The book’s heft is due to its second distinguishing quality: Auster’s close — very close — readings of Crane’s signature works. “Badge,” the quintessential one-sitting classic, is given a walk-through of more than 30 dense pages; “The Open Boat,” an indelible short story inspired by Crane’s survival of a shipwreck off the coast of Cuba, earns an 18-page assessment, longer than its source. Auster wants you to read Crane so badly that he’ll bend over backward to spotlight lengthy passages. “Burning Boy” is literary biography’s equivalent of a carpet store that brings the samples direct to your home.

"Burning Boy," by Paul Auster
(Henry Holt)

The strategy often works: At its best, “Burning Boy” delivers the uncanny sense of simultaneously inhabiting Crane’s prose while reading about it. The book’s chief pleasure is the experience of a veteran novelist going deep on another fiction writer, much as Vladimir Nabokov did in his lectures on Dickens and Austen. No doubt, Auster feels a kinship with Crane — a New Yorker, a baseball fan, a writer comfortable tweaking genre. Just as Crane shifted from war reportage to black-hearted poems, Auster has pivoted from the noir-inspired “New York Trilogy” to abstract, Beckett-esque works like “Travels in the Scriptorium.”


And like Crane, Auster is a deliberate craftsman, alert to the way simple sentences can do a lot of load-bearing work in terms of symbol and message. He notices the fugue-like structure of “The Open Boat” and the bigger themes that defined his later work as tuberculosis began to lay him low. In his 2017 novel, “4 3 2 1,” Auster imagined the shifting fates of characters based on differing circumstances, and he’s enchanted by Crane’s similar vision of how a host of social forces shape character. As Crane put it, “every sin is the result of a collaboration,” an insight Auster finds so profound he insists “no American writer since then has formulated anything that surpasses it.”

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No writer? Not one, in a century and change? Auster does tend to put a lot of weight on Crane’s young shoulders. He is “America’s answer to Keats and Shelley, to Schubert and Mozart.” “Badge,” he writes, predicts the existential milieu of “No Exit.” The short story “Mr. Binks’ Day Off” presages nothing less than Joyce’s “Dubliners.” “The Third Violet,” a minor, dialogue-heavy 1897 novel Auster subjects to 30-plus pages of scrutiny, is not just “the world’s first screenplay” but “probably the world’s first postmodern novel as well.” Even “Active Service,” a dismal 1899 potboiler, is “a nonsense frolic similar to a host of MGM films from the 1930s starring Clark Gable.”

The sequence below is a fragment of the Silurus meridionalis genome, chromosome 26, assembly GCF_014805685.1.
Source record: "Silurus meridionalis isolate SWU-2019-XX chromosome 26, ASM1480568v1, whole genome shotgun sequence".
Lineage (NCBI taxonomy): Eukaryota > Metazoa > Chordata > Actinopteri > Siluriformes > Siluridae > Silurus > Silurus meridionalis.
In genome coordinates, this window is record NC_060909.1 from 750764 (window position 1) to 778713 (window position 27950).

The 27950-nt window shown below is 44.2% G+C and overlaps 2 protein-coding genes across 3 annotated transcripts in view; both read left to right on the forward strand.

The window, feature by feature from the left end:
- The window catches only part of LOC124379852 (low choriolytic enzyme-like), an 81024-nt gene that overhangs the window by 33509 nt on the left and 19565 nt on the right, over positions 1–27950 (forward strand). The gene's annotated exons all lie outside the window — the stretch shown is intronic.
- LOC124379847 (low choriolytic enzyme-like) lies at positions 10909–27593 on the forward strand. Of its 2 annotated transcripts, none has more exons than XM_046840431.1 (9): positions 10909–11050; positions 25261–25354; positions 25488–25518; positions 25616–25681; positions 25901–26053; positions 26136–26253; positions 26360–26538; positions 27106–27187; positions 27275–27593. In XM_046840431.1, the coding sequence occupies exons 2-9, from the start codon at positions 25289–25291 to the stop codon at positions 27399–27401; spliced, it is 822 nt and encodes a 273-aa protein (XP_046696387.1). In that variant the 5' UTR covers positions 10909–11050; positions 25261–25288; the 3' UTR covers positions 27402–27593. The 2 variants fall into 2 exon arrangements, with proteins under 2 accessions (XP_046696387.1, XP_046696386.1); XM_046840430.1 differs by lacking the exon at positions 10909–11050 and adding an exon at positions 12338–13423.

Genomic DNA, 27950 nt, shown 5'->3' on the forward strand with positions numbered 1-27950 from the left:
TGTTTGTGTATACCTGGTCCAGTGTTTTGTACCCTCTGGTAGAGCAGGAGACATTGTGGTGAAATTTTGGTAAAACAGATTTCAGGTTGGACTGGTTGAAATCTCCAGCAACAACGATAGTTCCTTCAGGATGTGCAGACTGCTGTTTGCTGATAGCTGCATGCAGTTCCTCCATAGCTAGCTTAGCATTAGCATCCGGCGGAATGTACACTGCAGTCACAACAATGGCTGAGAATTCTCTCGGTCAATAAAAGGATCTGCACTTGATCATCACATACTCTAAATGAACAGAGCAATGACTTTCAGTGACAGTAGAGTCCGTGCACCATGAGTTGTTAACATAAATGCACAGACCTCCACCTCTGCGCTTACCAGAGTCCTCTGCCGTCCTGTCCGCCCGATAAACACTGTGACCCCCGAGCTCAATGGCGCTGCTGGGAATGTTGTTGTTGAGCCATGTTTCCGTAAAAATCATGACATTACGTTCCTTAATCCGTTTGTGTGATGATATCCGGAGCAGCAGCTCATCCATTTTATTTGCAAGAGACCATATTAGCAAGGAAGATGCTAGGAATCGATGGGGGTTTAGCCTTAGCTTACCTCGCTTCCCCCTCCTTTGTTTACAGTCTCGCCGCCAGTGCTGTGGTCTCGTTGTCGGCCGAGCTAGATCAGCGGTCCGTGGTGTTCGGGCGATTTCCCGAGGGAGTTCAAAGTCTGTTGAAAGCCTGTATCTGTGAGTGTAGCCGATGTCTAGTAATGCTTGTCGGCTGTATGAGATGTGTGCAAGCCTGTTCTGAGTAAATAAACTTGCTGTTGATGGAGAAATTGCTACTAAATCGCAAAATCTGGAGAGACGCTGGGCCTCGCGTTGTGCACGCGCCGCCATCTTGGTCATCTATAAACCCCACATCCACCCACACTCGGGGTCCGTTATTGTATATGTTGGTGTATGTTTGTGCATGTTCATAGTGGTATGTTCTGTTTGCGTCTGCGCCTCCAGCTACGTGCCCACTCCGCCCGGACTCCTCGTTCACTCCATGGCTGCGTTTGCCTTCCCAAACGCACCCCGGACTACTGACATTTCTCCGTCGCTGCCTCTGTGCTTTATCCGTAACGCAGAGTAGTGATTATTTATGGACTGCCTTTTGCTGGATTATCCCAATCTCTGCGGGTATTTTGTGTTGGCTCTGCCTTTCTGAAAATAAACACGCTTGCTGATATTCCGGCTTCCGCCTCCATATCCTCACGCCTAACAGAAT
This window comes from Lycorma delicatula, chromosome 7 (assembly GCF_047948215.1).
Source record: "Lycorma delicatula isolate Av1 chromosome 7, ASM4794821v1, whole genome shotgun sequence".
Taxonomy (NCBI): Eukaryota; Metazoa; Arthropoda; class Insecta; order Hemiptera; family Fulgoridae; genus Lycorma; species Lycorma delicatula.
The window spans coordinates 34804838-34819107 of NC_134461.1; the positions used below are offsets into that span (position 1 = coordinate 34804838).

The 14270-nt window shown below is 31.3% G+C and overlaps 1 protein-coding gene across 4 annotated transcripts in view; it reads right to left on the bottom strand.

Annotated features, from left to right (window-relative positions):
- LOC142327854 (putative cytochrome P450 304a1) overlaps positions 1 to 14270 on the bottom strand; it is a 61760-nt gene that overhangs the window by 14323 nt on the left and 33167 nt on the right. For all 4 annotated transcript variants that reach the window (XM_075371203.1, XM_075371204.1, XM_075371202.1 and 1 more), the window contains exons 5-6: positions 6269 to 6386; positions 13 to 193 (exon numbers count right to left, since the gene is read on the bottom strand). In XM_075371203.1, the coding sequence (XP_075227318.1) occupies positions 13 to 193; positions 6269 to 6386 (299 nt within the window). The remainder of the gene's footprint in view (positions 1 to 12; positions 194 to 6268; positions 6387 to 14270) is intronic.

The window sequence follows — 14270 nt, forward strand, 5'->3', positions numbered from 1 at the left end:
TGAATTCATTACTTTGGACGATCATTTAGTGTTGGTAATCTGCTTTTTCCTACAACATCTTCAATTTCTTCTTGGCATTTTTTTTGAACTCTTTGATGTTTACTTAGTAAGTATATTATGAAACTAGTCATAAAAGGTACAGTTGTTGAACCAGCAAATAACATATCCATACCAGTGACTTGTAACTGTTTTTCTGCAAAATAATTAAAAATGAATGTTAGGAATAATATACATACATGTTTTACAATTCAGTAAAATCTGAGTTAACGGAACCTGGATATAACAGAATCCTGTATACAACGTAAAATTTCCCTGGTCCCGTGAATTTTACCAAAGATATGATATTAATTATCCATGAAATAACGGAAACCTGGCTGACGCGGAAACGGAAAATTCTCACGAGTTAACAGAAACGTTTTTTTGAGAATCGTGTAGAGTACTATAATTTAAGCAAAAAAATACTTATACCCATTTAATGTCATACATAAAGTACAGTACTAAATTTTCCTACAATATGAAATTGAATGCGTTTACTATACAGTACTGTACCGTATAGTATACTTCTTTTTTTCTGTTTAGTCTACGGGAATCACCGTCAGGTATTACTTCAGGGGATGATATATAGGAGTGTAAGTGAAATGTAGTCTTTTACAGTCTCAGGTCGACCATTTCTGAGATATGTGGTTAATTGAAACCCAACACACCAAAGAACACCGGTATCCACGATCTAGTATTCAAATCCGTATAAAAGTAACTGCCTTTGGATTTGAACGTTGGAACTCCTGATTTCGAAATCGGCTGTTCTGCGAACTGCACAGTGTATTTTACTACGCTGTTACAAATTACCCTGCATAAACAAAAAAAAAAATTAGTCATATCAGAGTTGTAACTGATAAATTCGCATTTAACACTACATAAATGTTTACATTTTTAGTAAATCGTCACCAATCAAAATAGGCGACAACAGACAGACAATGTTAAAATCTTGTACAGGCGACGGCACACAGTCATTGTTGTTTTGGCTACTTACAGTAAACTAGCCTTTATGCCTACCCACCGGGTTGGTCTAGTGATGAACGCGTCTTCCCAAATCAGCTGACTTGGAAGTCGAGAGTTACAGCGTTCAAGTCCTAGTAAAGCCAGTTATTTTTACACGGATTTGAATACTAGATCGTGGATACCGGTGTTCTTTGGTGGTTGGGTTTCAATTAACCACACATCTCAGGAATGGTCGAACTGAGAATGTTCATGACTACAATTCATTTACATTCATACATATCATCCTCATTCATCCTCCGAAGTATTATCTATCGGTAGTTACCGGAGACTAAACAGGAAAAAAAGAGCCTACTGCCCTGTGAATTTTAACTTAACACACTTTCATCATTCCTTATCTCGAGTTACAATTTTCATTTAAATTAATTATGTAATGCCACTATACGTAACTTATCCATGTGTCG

It’s a provocation, verging on critical malpractice, to make outsize claims for Crane as the universe’s real first scriptwriter (not Shakespeare?) or postmodernist (“Tristram Shandy”?). Auster wants to privilege Crane’s audacity in the hopes of installing him in the American pantheon alongside Melville, Whitman and Dickinson. Yet “Burning Boy” succeeds less as an argument for Crane’s canonization than as a showcase for how complicated canons can be. Crane’s work was, considering his youth and all the dross in it, unfinished. He bucks against any effort to make him cohesive; his greatness was undermined by his financial desperation. Great writers mature, but Crane’s potential was cut short at the age of many overdosed rock stars. At the top of his game, Crane was brilliant, but only a longer, more consistent career could have crystallized him.

Auster doesn’t overstate Crane’s talent. But he does want to keep underscoring it, over and over. In that regard, “Burning Boy” reads more like a poignant lament than a life. The pages expand as if Auster keeps hoping his subject will come into clear view. He’s desperate to keep his subject alive just a bit longer. To pretend — as much as a biographer honestly can — that his hero’s end never arrived.